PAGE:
Looking back at my life nine years ago, I can’t help but ask myself what it was about that moment that made me suddenly want to follow Jesus. Why then, ten years since attending church for the first time, having had countless conversations with friends and relatives about their faith, did the Jesus story suddenly seem real and applicable to me?
Another journal entry, this one from September 2004, gives me the best answer I’ve found so far. (Again, not edited for language.)
Here are, in my mind, the fundamentals of Christianity:
1. Humility. We all fuck up, every day, like clockwork. It is part of being human. We can’t escape the flaws of our minds and souls any more than we can death, the ultimate flaw of our bodies. And as much as we all hate to admit it, we cannot do anything about this. We cannot become perfect, blessed, pain-free beings through force of will, good intentions, experience, book learning, or anything else. What, then, can help us?
2. Hope. The main story of Christianity is about a man who died and rose again. This is ludicrous, impossible, stupid. Yet aren’t all forms of hope? Hope means believing that, impossibly enough, love can come from our emptiness and weakness, that when all we see is dead ends and sacrifice and suffering, something else will come to fill the suffering and transform it. This is what I have a hard time believing, not to mention arguing, because what if it isn’t true? Still, even if those who hope are wrong and deluded, maybe they will still be able to do what they thought was impossible. At least they will have a reason to keep trying. Is it weak to need a reason? Yes. But so are we.
These, not particular Bible verses, are fundamentals worth clinging to. Neither one should be compromised. If you have humility without hope, you give up. If you have hope without humility, you become proud, and then you fall. If you have both, you just might be sane. Also, you just might be Christian.
Frankly, it blows my mind to read this, for one thing because I still believe it. Out of the mouths of babes! This is still the crux of my central struggle as a Christian: to accept my deeply flawed nature and to cling to hope despite that. One of those things that Shane Claiborne might describe as “simple and hard as crud.” It also blows my mind how close this is to Romans 7:15-25, a poignant description of the hope of Christ breaking through the apparent hopelessness of human nature. And I know I didn’t get it from the Bible, because I wouldn’t really read the Bible for years.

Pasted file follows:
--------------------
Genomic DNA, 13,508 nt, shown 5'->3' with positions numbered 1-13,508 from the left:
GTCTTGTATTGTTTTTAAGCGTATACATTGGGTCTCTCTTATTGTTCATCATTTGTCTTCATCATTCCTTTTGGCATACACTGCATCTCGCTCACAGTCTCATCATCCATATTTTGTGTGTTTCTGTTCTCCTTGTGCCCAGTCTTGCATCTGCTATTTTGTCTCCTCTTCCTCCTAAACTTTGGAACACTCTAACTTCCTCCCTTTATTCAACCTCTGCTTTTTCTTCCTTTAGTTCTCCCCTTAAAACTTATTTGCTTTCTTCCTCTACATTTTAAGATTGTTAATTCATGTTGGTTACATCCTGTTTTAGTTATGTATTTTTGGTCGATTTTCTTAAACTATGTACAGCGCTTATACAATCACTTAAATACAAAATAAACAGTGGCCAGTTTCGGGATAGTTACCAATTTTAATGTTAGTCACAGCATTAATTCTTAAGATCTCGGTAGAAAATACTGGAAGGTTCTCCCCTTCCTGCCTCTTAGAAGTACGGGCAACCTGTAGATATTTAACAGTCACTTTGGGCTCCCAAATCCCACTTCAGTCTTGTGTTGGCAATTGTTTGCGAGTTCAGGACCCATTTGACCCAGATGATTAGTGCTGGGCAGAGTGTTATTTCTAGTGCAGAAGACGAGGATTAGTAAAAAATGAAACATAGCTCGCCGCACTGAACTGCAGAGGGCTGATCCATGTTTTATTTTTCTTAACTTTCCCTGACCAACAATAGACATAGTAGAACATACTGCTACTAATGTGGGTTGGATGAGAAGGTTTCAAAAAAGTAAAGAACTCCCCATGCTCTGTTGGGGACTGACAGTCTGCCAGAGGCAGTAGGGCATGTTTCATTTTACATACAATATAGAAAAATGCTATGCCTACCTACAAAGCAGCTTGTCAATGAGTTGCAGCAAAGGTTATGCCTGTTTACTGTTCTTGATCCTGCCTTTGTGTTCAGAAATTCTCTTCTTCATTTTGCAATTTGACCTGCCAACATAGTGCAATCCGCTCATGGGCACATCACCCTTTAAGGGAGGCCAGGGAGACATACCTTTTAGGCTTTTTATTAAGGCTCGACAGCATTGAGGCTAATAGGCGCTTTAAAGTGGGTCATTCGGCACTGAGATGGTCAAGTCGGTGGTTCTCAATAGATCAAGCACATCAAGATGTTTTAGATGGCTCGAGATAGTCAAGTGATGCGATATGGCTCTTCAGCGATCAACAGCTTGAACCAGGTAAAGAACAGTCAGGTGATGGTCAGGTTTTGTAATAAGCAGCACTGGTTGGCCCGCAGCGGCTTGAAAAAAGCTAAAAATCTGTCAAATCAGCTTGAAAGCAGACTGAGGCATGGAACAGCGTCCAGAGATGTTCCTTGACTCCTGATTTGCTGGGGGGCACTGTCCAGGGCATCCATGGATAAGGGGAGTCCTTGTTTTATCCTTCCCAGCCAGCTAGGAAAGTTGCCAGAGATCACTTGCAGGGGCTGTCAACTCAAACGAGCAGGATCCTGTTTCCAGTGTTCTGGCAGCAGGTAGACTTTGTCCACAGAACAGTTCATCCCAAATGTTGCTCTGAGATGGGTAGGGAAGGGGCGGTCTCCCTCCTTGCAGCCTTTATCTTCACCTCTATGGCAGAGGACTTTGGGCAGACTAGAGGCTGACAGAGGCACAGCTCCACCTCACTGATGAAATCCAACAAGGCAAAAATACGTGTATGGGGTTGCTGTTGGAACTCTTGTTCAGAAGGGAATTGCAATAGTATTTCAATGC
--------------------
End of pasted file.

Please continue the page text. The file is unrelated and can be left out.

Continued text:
But this entry encapsulates my mental state at the time very well. Poised on the edge of adulthood, soon to leave home and go to college, I was getting to know both humility and hope better than ever before. On the one hand, as a teenager, I was struggling with the knowledge of my own limits, my inadequacy, and my propensity to do things I knew were wrong (disrespecting my family was a big one, according to those old journal entries). On the other hand, I felt that in leaving for college I’d be able to make a new start, and anything seemed possible.
My adult life stretched out before me; so far, it was unmarred by mistakes, but I knew it soon would be black with them. Also, I was painfully aware of all the adults around me who dealt with their mistakes and subsequent regret in all kinds of unhealthy ways, from addiction to complete social disengagement to unbridled anger. They were good people, nice people, well-intentioned people, but this did not save them from an endless cycle of pain and bad decisions and pain and bad decisions, lather rinse repeat. And I think all this made me unusually disposed to hope that somehow, there was a Way out of such a cycle.
I was scared and guilty and confused and unprepared. In short, I was ready for some good news. I was listening hard for it, and I heard it, heard the Good News as if it were spoken directly to me: blessed are the desperately lonely, the inveterate losers, the constant screw-ups, for they shall receive, because they don’t deserve it, the gift of abundant hope.